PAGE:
In the People's Republic of China, Chinese tabloids have exploded in popularity since the mid-1990s and have tested the limits of press censorship by taking editorial positions critical of the government and by engaging in critical investigative reporting.
Other articles related to "china":
... is an affluent car-free shopping, eating and entertainment district of Shanghai, China ... It is considered one of the first lifestyle centers in China ... of the site of the first congress of and the Communist Party of China, now preserved at the Museum of the First National Congress of the Chinese Communist Party ...
... (Wiley Putnam, 1848) The first direct European contacts with China occurred during the reign of Zhengde ... Álvares and Rafael Perestrello landed in southern China and traded with the Chinese merchants of Tuen Mun and Guangzhou ... to establish Macau as their trading base in China ...
... of the brilliant ancient Chu Culture in China ... Han opera, which is the local opera of Wuhan area, was one of China's oldest and most popular operas ... birth to Peking opera, the most popular opera in modern China ...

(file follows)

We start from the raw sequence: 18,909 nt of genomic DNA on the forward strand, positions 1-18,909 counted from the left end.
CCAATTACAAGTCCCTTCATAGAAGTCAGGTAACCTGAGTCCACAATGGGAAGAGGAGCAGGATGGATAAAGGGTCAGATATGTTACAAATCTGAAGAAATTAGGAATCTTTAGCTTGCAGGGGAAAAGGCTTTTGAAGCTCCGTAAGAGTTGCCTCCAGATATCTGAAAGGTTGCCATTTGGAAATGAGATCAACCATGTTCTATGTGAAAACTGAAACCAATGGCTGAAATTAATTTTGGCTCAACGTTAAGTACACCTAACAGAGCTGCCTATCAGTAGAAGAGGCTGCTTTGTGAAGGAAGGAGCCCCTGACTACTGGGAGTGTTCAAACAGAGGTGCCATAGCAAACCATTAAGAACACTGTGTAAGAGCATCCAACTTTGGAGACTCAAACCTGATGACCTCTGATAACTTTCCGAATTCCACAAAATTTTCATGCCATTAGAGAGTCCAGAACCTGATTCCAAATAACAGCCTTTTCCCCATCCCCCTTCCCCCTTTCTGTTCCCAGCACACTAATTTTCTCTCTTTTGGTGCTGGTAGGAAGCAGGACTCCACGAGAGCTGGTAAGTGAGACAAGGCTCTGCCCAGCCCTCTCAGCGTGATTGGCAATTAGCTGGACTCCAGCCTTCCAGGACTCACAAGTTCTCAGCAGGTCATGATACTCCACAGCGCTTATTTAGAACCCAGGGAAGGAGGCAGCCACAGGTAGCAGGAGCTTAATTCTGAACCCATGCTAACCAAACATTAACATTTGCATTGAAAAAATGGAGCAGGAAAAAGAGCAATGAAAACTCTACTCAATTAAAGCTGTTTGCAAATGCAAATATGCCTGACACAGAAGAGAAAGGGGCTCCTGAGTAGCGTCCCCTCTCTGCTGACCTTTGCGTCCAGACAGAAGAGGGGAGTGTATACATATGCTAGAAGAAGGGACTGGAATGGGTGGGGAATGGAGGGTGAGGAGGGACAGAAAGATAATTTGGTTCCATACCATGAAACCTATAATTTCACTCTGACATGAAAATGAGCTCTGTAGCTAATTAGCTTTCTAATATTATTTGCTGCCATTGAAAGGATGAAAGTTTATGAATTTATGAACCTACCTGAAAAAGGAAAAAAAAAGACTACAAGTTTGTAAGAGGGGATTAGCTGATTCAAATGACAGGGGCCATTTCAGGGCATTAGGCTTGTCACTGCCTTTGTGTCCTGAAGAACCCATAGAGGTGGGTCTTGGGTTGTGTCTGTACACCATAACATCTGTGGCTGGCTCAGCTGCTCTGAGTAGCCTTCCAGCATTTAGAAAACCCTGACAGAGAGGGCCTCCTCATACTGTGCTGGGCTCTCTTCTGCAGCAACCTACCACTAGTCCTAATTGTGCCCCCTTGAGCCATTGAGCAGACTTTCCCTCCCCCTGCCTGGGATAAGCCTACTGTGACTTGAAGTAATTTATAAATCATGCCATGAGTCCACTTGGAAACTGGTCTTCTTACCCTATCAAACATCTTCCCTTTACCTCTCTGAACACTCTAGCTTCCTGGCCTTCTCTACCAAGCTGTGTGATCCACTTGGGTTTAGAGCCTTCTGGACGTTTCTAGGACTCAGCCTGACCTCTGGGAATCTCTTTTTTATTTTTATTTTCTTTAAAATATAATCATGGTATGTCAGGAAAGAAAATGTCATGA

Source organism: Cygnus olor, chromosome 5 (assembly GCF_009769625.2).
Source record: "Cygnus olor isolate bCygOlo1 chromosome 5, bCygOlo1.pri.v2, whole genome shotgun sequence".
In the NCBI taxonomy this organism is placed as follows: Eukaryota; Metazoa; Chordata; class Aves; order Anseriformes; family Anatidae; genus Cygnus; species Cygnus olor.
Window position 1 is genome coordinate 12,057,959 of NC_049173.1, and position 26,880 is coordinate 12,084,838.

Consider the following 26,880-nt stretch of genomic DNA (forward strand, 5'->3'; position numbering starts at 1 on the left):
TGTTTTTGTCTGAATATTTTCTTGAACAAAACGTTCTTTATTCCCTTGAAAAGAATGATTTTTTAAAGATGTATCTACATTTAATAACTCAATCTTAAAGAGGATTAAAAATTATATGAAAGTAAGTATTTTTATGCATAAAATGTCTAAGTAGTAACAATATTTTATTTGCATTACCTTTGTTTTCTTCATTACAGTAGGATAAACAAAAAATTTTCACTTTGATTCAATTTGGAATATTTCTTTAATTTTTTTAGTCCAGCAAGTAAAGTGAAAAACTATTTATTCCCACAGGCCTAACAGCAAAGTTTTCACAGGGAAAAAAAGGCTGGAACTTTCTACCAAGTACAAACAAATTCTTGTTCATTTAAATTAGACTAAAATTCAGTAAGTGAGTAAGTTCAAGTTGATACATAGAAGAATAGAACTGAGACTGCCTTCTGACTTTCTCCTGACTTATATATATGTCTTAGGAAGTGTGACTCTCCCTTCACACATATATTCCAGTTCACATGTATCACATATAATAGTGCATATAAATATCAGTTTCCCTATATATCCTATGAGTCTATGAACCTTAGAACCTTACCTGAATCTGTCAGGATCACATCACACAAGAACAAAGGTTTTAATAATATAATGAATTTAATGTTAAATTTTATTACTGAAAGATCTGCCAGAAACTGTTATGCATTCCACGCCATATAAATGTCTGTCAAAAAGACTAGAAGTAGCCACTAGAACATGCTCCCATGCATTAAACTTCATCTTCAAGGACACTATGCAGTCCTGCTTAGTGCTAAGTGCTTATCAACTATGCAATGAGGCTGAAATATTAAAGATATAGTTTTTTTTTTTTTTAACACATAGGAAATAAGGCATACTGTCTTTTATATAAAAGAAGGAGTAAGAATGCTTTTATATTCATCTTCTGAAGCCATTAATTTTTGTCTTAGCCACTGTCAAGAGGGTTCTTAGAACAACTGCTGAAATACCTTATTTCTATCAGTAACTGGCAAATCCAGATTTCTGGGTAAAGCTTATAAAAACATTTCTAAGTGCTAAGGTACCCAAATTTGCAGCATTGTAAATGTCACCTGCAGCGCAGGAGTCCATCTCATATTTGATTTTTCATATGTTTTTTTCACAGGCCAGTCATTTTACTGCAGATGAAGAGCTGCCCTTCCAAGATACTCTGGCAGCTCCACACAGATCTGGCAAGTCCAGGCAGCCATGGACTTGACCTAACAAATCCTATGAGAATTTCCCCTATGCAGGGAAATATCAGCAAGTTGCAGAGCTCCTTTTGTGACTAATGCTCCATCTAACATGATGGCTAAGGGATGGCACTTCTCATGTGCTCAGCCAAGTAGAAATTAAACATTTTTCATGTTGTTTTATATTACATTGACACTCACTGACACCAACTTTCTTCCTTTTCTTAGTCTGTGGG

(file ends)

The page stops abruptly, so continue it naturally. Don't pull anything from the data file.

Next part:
... China is the largest unitary state in the world by both population and land area ... Although China has had long periods of central rule for centuries, it is often argued that the unitary structure of the Chinese government is far too ... officials in the People's Republic of China amounts to a de facto federalism ...
Famous quotes containing the word china:
“Anyone who tries to keep track of what is happening in China is going to end up by wearing all the skin of his left ear from twirling around on it.”
—Robert Benchley (18891945)
“The roof of England fell
Great Paris tolled her bell
And China staunched her milk and wept for bread”
—Karl Shapiro (b. 1913)
“Consider the China pride and stagnant self-complacency of mankind. This generation inclines a little to congratulate itself on being the last of an illustrious line; and in Boston and London and Paris and Rome, thinking of its long descent, it speaks of its progress in art and science and literature with satisfaction.... It is the good Adam contemplating his own virtue.”
—Henry David Thoreau (18171862)